Saturday, July 23, 2016

Travel Post - White Rose , Hoi An, Vietnam - Part 9

"White Rose (Banh Bao Banh Vac), a type of shrimp dumpling made from translucent white dough bunched up to look like a rose.
The recipe for these dumplings is a secret, held by one family in Hoi An who supplies all the restaurants.  At 533, Hai Ba Trung Street, Tran Tuan Ngai is a third generation secret keeper of the traditional white rose recipe".

White Rose

We read these words on the printed menu with much excitement.  We had planned to make a stop at Lo Banh Bao Banh Vac (White Rose Restaurant),  to have a taste of the famous white rose. There are only two items on the menu at this shop, the other being Hoi An Pizza (VND100,000/USD5/ RM20) or Fried Wonton (Hoanh Thanh Chien) "Resembling tortillas due to their large size, these crispy wontons are filled with shrimp and topped with a tomato roulade".

White Rose

We opted for just an order of the White Rose (VND70,000/USD3.50/ RM14) as we had to leave room for more food since our food quest was still in the early stage for the day!

It did look rather pretty, I could see why they call it White Rose.  Biting into one after dipping it into the light tangy dip, I wasn't particularly awed by the taste but was more intrigued with what was inside.  Apart from the shrimp, I couldn't pin the ingredients down.   It was similar to "gau chi" - turnip with dried shrimps translucent skin dumpling back in Malaysia and there's even a variety with chives too.  In my opinion, I rate the Malaysian "gau chi" better in taste and the White Rose better in looks! However, having said that... one must try the White Rose when in Hoi An.. just because! Then you can say "I ate a White Rose!".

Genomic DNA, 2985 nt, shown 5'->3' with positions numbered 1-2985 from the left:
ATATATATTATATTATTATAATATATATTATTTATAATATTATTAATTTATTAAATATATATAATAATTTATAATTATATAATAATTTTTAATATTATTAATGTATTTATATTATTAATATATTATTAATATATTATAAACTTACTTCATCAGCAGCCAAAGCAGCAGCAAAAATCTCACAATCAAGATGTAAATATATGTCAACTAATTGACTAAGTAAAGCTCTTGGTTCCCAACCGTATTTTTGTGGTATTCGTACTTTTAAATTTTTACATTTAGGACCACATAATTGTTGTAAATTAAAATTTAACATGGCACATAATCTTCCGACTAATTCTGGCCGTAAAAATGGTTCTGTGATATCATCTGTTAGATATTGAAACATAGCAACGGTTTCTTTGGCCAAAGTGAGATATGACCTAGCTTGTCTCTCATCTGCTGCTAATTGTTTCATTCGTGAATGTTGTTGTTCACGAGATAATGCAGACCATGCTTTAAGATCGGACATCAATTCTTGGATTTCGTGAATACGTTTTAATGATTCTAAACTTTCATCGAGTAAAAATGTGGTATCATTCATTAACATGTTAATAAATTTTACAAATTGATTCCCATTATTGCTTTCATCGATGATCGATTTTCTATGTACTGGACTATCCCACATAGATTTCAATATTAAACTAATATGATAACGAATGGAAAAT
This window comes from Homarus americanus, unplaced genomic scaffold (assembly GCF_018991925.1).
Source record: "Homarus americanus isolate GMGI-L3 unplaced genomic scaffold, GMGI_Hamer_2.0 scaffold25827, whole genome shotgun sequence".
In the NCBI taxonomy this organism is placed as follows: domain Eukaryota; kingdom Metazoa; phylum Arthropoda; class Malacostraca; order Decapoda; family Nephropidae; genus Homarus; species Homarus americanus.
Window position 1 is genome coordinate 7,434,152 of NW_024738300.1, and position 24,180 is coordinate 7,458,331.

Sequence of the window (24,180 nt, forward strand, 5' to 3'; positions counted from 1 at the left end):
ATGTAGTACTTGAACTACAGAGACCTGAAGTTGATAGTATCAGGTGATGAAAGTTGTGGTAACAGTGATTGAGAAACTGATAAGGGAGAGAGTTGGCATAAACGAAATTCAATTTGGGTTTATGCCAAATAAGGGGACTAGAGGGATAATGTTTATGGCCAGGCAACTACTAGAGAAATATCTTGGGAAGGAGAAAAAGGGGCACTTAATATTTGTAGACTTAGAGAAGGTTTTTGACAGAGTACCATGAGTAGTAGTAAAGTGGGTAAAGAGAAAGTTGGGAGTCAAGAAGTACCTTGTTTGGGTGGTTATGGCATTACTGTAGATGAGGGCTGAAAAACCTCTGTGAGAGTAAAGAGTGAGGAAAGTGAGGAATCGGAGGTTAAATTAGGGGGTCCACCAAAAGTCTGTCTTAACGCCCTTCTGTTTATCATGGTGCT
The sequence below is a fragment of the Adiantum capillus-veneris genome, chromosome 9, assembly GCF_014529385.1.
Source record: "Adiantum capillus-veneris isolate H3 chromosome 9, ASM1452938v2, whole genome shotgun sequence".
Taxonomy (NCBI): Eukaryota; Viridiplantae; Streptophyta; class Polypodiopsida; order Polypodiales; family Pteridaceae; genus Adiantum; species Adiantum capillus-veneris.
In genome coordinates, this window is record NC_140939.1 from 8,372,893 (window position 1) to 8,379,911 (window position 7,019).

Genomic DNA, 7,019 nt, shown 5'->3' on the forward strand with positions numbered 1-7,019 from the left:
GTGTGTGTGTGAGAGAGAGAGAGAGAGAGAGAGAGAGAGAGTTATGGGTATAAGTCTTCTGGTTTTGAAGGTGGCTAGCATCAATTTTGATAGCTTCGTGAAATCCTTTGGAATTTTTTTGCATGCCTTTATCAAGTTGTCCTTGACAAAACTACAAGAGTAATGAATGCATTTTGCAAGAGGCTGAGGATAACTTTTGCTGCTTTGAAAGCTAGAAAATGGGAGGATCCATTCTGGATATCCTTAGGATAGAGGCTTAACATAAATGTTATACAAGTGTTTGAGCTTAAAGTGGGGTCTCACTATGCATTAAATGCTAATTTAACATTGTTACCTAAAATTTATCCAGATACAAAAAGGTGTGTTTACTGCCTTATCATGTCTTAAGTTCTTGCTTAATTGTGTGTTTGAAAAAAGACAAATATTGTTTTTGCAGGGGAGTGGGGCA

Friday, July 01, 2016

Travel Post - Nuong Nieu BBQ Hoi An, Vietnam - Part 8

A quick short post ... was busy filling up the income tax form! Hahaha... During one of the few nights when we visited the night market, we wandered around looking for a dinner spot.  We came across Nuong Nieu, a no frills BBQ joint.  It was quite packed with locals and we thought that we should eat where the locals eat!  Sitting by the sidewalk, with a little table and on little chairs, a small charcoal grill was placed beside us. We ordered from a simple picture menu - bacon, prawns, eggplant and we could not resist ordering our first bowl of Cao Lau from the stall next door.

Nuong Nieu BBQ

Good decision to nurse the stomach first with the noodles as the BBQ would need some time and work to get the food cooked!.  Having no basis of comparison for the Cao Lau (noodles made with rice flour, water and ASHES from firewood, see pic of fresh Cao Lau from my visit to the market earlier HERE) , I ate the noodles with a bit of apprehension for the fact that I was eating something with ashes! We found the noodles alright, no wow factor to it.  The noodles has tiny grey specks (presumably the ashes) and is served with slices of pork, lots of vegetables and small deep fried wantan skin with a little bit of soya pork broth.  As we expected more satisfaction from the national dish of Hoi An, TT made it a point to lead us to another spot later on in the trip, hopefully for a delicious bowl of Cao Lau, more on that trip in another post! :o)